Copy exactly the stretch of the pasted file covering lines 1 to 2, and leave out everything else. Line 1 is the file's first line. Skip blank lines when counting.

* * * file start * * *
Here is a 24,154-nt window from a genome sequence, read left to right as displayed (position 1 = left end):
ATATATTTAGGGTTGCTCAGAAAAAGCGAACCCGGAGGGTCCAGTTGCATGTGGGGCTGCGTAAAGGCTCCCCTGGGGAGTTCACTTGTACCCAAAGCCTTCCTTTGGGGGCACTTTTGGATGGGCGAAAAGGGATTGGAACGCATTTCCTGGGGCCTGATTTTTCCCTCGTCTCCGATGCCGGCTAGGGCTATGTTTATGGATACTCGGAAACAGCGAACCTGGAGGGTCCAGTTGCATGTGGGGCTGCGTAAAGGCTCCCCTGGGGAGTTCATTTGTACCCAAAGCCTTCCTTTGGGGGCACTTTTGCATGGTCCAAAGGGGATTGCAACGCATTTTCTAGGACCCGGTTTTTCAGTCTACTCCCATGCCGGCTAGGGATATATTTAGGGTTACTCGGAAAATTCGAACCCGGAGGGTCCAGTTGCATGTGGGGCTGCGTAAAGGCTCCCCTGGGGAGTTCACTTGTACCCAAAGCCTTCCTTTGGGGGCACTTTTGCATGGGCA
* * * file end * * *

Here is a 24,154-nt window from a genome sequence, read left to right as displayed (position 1 = left end):
ATATATTTAGGGTTGCTCAGAAAAAGCGAACCCGGAGGGTCCAGTTGCATGTGGGGCTGCGTAAAGGCTCCCCTGGGGAGTTCACTTGTACCCAAAGCCTTCCTTTGGGGGCACTTTTGGATGGGCGAAAAGGGATTGGAACGCATTTCCTGGGGCCTGATTTTTCCCTCGTCTCCGATGCCGGCTAGGGCTATGTTTATGGATACTCGGAAACAGCGAACCTGGAGGGTCCAGTTGCATGTGGGGCTGCGTAAAGGCTCCCCTGGGGAGTTCATTTGTACCCAAAGCCTTCCTTTGGGGGCACTTTTGCATGGTCCAAAGGGGATTGCAACGCATTTTCTAGGACCCGGTTTTTCAGTCTACTCCCATGCCGGCTAGGGATATATTTAGGGTTACTCGGAAAATTCGAACCCGGAGGGTCCAGTTGCATGTGGGGCTGCGTAAAGGCTCCCCTGGGGAGTTCACTTGTACCCAAAGCCTTCCTTTGGGGGCACTTTTGCATGGGCA